Knight and Lady

Anyway, having been depressed by these events, I pressed on to the next chapter, wherein it is revealed that the freedom fighters are making great progress in ousting the tyrant ruling over them.  A pair of lovers is separated because the woman, a very capable fighter herself, is given a mission to pass beyond Wolfsmund to transport back money from a Florentine bank.  Need I say that a woman traveling alone is unheard of in the Middle Ages?  Especially in the disguise of an old woman?  That’s a very easy way to arose suspicion!  Better would have been to disguise herself along with a compatriot as nuns.  As it turns out, the poor girl is discovered by a trick the nobleman plays on her and thrown into the dungeon.

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From which, she herself manages to escape, only to be cornered atop a wall and killed by a thrown sword.  Now, the broadsword, unlike the katana, was never intended to be thrown.  The weight is balanced too close at the hilt.  The first throw does hit the girl hilt first, which is the most likely way it would land; while the second pierces her back–a blow only possible through incredible good luck.  Then, her corpse is displayed on a wheel–I did not turn the next page to see exactly how they displayed her corpse, but it must not have been pleasant.  At any rate, though male enemies’ corpses were sometimes displayed and mutilated during the Middle Ages; I doubt that a woman’s corpse ever suffered the same fate.  Despite popular opinion, medievals were not barbarians, and I suspect such an action would have brought the censure of the Church.

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At this point, I got the picture that the manga would consist of failed attempts upon the gate and the cruelty inflicted on the trespassers by the nobleman in charge of it.  No enduring protagonist had emerged yet, with the exception of the female owner of an inn (women owning inns was probably not uncommon at the time), who seems unable to help the good guys.  And so, I put down this novel which concerned itself more with exploring human suffering than telling a good story.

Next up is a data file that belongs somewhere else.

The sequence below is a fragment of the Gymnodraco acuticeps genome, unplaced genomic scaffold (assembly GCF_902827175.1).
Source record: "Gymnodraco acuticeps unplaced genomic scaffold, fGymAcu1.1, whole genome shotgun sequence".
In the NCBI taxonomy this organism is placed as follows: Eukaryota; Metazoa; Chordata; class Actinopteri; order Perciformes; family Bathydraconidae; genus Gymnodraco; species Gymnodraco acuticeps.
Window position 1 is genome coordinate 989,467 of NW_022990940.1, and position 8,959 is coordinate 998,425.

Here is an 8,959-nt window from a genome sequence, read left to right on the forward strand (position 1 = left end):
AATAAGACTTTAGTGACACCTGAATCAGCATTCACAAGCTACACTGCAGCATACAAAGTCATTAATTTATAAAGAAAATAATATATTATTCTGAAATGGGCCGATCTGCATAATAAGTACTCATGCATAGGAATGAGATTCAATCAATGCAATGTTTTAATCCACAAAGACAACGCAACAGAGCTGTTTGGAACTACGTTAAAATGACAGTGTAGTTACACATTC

The Awesome Charlemagne and A Short Hiatus

Well, dear readers, I must now prepare to go on vacation.  We leave at 4 AM first to visit my brother’s in Richmond.  The next day we travel to Sanibel and Captiva, Florida with the intention of staying there until July 1st or until we begin to feel sorry for leaving our cats.  The change of routine will do me well; however, this will cause a short period of inactivity here.  Nevertheless, I shall attempt to read some interesting works and to scribble some essays in my down time which will find their way to this blog after July 1st.  Yes, I’m an incorrigible bookworm, but this mode of being has some benefits.

The greatest bookworm of them all, Yomiko Readman!

For example, when Pliny the Younger’s guardian, Pliny the Elder, enthusiastically suggested that they go and see the eruption of Mount Vesuvius up close, Pliny the Younger replied that he would prefer to read a certain book.  Pliny the Elder no doubt chided his namesake concerning his lack of a spirit of adventure and scientific inquiry, but this turned out to be Pliny the Elder’s last scientific foray.